June 17, 2016

In This Issue
NAHU Vows to Protect Healthcare Choices in the 2016 Elections
NAHU Submits Comments on Party Platform Proposals
NAHU Comments on New MOON Proposal
Sample Notice and FAQs for EEOC Wellness Regs
Talk With Your Rep this Summer about Protecting Healthcare Choices
New Compliance Corner Medicare FAQ
The ShiftShapers Podcast with David Saltzman
HUPAC Roundup
What We’re Reading
E-mail the Editor
Visit the NAHU Website
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NAHU Comments on New MOON Proposal

Today, NAHU submitted a comment letter to the Centers for Medicare and Medicaid Services (CMS) on the Medicare observation status notification provisions in a very long proposed rule titled, “Medicare Program: Hospital Inpatient Prospective Payment Systems for Acute Care Hospitals and the Long Term Care Hospital Prospective Payment System and Proposed Policy Changes and Fiscal Year 2017 Rates” (the relevant section appears on pages 764-779 for all of you super nerds). Last August, the Notice of Observation Treatment and Implications for Care Eligibility Act of 2015 was signed into law and it will require hospitals to provide Medicare beneficiaries and their authorized representatives with written notification and an oral explanation when a patient is placed on “observation status” by a hospital and not actually admitted even though they may stay overnight. Hospitals are going to have to start providing this notice to Medicare beneficiaries by August 6, 2016, and the proposal NAHU gave comments on spells out exactly how CMS expects hospitals to give this notification, which has been dubbed the Medicare Outpatient Observation Notice or MOON, to affected patients. Members of NAHU’s Medicare Advisory Group reviewed the CMS proposal and gave feedback to shape NAHU’s response.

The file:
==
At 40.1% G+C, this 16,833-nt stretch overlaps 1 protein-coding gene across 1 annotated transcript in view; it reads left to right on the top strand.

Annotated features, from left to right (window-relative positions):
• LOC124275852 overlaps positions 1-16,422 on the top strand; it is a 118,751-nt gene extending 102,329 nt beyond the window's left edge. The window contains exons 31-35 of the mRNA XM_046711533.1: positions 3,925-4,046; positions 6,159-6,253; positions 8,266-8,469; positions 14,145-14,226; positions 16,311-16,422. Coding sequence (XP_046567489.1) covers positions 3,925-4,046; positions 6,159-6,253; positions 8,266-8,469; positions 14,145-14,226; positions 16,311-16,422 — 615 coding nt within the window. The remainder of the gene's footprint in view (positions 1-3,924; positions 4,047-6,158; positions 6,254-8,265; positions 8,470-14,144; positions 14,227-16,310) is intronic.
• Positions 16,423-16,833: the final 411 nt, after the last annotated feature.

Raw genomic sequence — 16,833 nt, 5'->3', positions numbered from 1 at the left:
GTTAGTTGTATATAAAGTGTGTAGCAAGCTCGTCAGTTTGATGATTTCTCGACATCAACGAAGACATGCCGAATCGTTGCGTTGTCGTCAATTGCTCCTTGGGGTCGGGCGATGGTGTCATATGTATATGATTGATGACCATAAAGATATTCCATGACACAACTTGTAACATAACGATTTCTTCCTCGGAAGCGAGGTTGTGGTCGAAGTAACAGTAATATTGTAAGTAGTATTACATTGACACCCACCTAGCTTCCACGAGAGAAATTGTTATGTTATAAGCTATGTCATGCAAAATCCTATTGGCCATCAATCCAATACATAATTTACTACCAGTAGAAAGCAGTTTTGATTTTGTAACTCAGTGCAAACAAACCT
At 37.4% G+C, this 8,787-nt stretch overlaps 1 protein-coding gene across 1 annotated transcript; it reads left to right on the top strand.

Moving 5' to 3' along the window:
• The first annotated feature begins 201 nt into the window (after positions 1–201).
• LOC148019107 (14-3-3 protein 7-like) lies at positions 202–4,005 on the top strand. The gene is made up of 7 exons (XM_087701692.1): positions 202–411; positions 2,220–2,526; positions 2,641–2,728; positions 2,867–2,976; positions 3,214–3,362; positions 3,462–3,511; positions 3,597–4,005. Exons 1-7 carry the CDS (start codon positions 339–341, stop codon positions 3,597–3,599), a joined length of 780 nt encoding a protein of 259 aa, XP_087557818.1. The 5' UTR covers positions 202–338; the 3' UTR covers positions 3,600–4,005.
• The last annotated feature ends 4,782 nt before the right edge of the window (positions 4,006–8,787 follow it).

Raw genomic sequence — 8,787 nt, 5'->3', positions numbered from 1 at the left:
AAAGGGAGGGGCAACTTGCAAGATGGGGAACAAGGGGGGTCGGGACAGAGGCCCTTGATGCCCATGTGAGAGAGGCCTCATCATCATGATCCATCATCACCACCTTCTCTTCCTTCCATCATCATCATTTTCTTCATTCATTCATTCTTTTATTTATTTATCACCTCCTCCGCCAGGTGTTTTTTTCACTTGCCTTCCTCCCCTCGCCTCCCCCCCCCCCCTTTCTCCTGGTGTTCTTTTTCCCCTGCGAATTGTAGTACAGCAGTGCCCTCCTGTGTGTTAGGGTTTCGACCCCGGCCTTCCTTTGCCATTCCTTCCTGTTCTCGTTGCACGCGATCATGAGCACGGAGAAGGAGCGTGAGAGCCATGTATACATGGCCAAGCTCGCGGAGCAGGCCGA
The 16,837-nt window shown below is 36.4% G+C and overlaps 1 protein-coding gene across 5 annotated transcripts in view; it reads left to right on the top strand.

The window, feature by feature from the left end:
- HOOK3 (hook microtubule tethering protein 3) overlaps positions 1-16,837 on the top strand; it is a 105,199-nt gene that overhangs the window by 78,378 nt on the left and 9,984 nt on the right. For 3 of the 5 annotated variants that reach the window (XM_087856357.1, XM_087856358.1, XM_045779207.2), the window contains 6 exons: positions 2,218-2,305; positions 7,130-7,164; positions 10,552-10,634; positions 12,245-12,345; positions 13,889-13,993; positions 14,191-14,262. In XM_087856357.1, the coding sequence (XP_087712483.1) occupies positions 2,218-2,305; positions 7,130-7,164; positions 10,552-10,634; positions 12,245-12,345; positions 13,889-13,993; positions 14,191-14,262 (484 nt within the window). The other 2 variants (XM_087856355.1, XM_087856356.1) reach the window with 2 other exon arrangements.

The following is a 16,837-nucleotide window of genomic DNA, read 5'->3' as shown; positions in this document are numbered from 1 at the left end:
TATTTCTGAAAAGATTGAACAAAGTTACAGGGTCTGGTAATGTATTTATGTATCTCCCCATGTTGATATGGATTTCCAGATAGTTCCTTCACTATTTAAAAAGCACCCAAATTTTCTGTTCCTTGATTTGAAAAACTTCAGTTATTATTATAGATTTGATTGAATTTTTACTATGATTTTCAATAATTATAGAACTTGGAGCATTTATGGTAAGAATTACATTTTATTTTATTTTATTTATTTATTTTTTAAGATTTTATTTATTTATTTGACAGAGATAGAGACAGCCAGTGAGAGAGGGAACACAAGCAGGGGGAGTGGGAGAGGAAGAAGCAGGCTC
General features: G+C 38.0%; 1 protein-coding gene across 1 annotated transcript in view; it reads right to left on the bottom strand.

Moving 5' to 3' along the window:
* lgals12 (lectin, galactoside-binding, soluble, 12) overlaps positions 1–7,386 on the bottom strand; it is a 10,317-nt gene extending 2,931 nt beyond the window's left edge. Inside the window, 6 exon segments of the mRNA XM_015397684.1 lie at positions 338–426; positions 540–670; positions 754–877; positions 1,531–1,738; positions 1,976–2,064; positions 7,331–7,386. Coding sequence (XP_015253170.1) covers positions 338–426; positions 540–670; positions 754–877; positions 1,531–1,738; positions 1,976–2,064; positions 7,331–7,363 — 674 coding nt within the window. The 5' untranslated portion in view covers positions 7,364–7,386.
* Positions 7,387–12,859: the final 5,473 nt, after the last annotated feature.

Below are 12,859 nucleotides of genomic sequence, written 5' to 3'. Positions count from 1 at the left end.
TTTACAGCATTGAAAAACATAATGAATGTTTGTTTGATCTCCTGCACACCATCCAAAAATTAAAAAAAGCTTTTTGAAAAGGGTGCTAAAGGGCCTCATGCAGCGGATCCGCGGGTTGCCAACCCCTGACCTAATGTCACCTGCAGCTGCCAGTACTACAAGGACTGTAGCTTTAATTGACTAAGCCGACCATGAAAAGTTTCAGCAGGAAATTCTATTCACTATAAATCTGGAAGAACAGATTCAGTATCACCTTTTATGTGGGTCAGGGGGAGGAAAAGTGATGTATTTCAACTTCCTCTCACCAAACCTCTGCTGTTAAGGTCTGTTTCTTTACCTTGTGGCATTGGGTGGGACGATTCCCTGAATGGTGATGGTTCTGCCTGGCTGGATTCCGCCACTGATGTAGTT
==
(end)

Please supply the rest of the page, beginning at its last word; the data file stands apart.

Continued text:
Hospitals frequently treat Medicare beneficiaries for more than 24 hours but then do not actually admit them for a wide variety of reasons.  Unfortunately, the common practice of placing a beneficiary on “observation status” can have significant financial consequences for Medicare consumers, since Medicare Part A and its related coverage rules only apply to actual inpatient care admissions. So a Medicare beneficiary treated on observation status can face unexpected costs with regard to Medicare Part B copayments, the cost of self-administered drugs given at the hospital that are not covered under Part B, and the cost of post-hospital skilled nursing facility care.  The new law won’t curb a hospital’s practice of putting patients on observation status, but merely is intended to require hospitals to explain to affected consumers if they are an observation status patient and how this classification could have coverage consequences.  Therefore, NAHU’s comment letter focused on possible improvements to the written notice content to make it more understandable and specific for Medicare beneficiaries with their various coverage situations.  We also urged CMS to provide notification to spouses and medical and financial powers of attorney upon request and to retroactively classify a patient as inpatient for claims and coverage purposes if notification is not provided correctly.  Finally we asked them to consider drugs provided to outpatient observation status by a hospital pharmacy as “in network” pharmaceutical coverage for Medicare Part D and Medicare Advantage beneficiaries so that they do not have to pay out-of-network rates.  NAHU expects this rule to be finalized shortly to give hospitals sufficient time to meet their August implementation deadline.

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